The plan was to go to over to the gallery to set up at 2:30. At 2:26, after a week of late nights and frantic preparation to make Time Slides record and play back in a responsive loop, I plugged the external battery into the sound card – there was a spark, and it stopped working. A little warning LED started blinking. That was it – the audio card was dead.
I know the whole point about the exhibition – The Ability To Fail in Public – was to embrace the potential of failure and see it in a constructive and creative light, but having put in so much work on the project, to have achieved close to what was wanted at the outset in so short a time, and then to have it break at the last minute… that was quite a blow.
Dejected, I drew black tears on my face – the bitter tears of failure – and packed up to go.
At that point, the cavalry suggested exhibiting the defunct electronics at the show, plugged in so that the visitors could see its pathetic blinking. We decided to check to see if we could power it with the battery pack alone, so it was more portable for display. Having pulled the necessary bits together, we plugged in and lo! it worked.
Thereafter ensued a frantic 5 hours of tree climbing (to install Time Slides #Fail) and cupboard renovating (to create a novel exhibition site for Time Slides), before the first visitors showed up at the Kreuzberg Pavillion and started to engage with the work.
Time Slides and Time Slides #Fail both went down a storm tonight.
Time Slides is an interactive work reminiscent of a spider in form. It records and creates layers of sound from passers by, playing them back to create a vertical slice through time in one place. It is created as a highly intimate experience, and as with the other works in The Ability to Fail in Public, it focusses the visitor on the auditory experience – in this case using sound to create temporal distortions.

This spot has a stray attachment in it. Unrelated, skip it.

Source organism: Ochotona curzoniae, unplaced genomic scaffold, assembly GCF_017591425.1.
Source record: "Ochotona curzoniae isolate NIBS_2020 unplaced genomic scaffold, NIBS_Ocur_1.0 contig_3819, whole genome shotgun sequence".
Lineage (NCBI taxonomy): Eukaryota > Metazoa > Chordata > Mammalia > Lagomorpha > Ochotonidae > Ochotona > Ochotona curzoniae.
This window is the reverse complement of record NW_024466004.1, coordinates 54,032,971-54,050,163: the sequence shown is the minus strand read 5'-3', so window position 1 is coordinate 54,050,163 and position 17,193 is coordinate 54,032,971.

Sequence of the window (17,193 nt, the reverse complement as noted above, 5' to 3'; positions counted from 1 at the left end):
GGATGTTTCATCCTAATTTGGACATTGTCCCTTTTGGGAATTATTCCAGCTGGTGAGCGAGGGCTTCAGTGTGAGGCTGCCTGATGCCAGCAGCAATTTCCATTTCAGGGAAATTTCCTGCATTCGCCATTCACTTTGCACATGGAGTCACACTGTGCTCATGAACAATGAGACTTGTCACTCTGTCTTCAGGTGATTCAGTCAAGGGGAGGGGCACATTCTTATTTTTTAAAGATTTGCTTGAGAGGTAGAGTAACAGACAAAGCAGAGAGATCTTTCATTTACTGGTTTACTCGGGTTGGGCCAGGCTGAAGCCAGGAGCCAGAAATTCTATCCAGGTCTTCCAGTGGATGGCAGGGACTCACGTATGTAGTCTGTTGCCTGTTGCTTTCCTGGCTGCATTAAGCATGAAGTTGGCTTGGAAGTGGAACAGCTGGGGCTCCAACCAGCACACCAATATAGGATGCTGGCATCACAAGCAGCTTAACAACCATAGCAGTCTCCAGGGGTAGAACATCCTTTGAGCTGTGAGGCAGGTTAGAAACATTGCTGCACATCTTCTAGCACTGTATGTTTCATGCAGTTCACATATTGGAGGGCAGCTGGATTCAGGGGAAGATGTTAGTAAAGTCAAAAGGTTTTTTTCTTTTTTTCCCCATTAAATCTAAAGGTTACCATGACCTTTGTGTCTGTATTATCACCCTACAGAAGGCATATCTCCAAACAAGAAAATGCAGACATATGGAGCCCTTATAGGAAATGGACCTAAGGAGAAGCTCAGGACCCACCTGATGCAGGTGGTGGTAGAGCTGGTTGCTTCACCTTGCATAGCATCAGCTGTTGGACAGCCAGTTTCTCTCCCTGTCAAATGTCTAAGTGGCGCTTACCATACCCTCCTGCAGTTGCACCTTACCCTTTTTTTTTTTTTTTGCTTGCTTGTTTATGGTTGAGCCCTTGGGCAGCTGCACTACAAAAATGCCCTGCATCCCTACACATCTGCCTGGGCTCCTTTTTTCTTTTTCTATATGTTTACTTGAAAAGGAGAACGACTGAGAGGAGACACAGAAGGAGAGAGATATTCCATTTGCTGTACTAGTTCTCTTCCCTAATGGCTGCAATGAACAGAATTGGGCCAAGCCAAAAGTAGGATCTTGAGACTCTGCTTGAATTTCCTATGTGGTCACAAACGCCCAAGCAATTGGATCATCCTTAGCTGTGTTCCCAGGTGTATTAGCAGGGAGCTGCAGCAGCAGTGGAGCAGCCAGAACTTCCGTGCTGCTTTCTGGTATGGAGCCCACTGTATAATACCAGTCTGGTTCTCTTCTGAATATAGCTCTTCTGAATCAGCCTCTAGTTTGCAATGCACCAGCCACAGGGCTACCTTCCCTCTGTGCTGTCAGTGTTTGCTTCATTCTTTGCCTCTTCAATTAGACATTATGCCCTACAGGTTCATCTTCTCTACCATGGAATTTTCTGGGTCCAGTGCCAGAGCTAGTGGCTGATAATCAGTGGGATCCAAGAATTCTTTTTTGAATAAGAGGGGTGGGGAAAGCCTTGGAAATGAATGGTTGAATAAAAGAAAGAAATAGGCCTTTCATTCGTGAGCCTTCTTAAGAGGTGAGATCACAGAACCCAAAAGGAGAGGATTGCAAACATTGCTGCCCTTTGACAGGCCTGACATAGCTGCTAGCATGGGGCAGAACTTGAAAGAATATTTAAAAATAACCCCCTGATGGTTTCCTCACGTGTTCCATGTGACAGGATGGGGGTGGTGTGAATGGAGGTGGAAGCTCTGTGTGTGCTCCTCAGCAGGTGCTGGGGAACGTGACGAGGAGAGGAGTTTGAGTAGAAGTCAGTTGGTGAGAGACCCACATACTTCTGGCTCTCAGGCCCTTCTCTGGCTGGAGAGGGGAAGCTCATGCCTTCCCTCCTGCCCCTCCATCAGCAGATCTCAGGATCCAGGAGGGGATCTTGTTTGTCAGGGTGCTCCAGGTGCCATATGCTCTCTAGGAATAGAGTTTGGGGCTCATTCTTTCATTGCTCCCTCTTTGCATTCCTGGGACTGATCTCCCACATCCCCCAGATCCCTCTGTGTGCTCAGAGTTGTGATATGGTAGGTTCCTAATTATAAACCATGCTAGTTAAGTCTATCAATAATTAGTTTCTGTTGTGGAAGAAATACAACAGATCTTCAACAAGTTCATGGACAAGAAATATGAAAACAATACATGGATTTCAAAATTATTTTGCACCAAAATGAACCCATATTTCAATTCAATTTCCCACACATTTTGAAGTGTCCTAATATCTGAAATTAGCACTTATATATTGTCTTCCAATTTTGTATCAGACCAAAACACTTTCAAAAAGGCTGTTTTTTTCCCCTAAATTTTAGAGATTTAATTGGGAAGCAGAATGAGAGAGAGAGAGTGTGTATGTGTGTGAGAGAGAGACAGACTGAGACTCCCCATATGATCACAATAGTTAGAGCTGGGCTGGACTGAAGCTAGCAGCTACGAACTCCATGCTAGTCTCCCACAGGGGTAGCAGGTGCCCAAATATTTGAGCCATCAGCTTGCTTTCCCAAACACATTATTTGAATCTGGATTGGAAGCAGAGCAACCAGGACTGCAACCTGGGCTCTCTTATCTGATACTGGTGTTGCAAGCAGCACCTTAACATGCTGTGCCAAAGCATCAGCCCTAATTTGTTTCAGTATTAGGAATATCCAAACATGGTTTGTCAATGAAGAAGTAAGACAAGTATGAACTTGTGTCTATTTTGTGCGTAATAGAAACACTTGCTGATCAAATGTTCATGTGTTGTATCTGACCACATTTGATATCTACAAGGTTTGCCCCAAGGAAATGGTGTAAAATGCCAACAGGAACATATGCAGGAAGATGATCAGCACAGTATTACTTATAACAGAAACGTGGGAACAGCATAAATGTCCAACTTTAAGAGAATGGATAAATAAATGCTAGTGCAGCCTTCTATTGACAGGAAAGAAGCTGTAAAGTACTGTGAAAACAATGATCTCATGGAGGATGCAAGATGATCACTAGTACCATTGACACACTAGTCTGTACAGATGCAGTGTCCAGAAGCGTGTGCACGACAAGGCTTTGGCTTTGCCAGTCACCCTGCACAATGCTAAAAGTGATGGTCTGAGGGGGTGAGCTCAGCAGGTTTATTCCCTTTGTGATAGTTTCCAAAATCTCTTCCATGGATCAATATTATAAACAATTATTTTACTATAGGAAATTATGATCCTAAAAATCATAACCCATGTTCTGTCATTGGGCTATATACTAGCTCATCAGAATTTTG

Here’s Time Slides in action:
Time Slides #Fail is much harder to capture on camera. It superimposes an evening in Brussels when Belgium played in the World Cup onto an evening in Berlin when Germany played, distorting time and space together to reveal the unique and similar elements of national experiences.
Installed in front of the gallery, in a tree on the square at Naunynstraße, the sounds of the busy Brussels streets, recorded just as Belgium won against Algeria in the World Cup last week, were extremely at odds with the visual stimuli of the surroundings. Passers by would look around confusedly, and the disjuncture produced had a particularly strong effect on cyclists, whose sensitivity to traffic noise is very important in addressing their vulnerability on the road.
Here’s the audio for Time Slides #Fail:
You can see some super pics of the exhibition on their facebook page of the event.
Time Slides was a great success, and Time Slides #Fail was deemed “Formidable!” by one visitor. We did, however, fail to fail.
**Edited to include media for Time Slides #Fail